Vitamin K2 a 'novel therapeutic target' for common cardiovascular condition: Review
According to researchers, CAVS is common in the ageing population and will likely become an increasing economic and health burden.
So far, no medical therapies have proven effective in halting or reversing disease progression.
"Therefore, aortic valve replacement remains the only available treatment option," wrote scientists in the European Heart Journal.
However, they noted that improved knowledge of the mechanisms underlying disease progression had revealed that aortic valve calcification (AVC) may offer targets for diagnosis and intervention, opening up a potentially crucial role for vitamin K2.
"The discovery that vitamin K-dependent proteins are involved in the inhibition of AVC has boosted our mechanistic understanding of this process and has opened up novel avenues in disease exploration," they wrote.
Vitamin K is a fat-soluble vitamin consisting of two forms, namely phylloquinone (vitamin K1, VK1), present in green leafy vegetables, and menaquinones (vitamin K2, VK2), present in fermented food.
However, dietary intake of vitamin K is often insufficient, leading the researchers to state that supplementation was an attractive option for replenishing vascular stores to ensure optimal calcification inhibition.
They pointed to several studies that showed how vitamin K supplementation had improved vascular calcification, but added: "Although promising, these studies were limited by the short-term follow-up, precluding measurable effects on clinical endpoints.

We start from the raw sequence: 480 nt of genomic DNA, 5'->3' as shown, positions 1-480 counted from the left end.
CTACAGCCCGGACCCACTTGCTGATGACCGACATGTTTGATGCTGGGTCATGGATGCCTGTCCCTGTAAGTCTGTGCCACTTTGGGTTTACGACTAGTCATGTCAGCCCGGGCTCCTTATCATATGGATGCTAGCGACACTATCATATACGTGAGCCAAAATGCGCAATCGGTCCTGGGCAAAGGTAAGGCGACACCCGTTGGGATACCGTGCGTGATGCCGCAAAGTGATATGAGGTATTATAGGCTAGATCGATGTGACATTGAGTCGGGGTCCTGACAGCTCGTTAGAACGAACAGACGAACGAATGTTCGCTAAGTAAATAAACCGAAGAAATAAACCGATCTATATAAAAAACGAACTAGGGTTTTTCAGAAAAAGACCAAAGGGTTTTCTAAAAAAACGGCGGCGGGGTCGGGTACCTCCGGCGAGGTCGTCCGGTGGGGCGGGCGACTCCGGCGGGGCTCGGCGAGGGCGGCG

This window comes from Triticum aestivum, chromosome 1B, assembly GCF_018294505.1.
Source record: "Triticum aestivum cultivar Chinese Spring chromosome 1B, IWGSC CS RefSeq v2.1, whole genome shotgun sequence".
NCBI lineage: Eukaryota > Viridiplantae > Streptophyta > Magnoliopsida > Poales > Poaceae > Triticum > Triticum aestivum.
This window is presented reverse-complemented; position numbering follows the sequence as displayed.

“Recently, the first in-man RCT demonstrated that vitamin K supplementation decelerated valvular calcification on computed tomography (CT) in a small group of patients with CAVS. The effectiveness of vitamin K supplementation to reduce or hold calcification progression is currently (the) subject of investigation in multiple trials."
The paper was welcomed by Dr Hogne Vik, chief medical officer with vitamin K2 supplier NattoPharma, who said that researchers were now recognising the ineffectiveness of medical therapies, and therefore, turning the spotlight on "efficacious supplemental alternatives".
The review concluded: "The pathophysiological mechanisms involved in CAVS initiation and progression are being rapidly elucidated, and include inflammation, fibrosis, and calcification.
"With this advancing knowledge, we have identified novel therapeutic targets like vitamin K and new imaging techniques that can be used to test the efficacy of novel agents and further inform our pathophysiological understanding."
Source: European Heart Journal
"Calcific aortic valve stenosis: hard disease in the heart: A biomolecular approach towards diagnosis and treatment"
Authors: Frederique E C M Peeters, et al.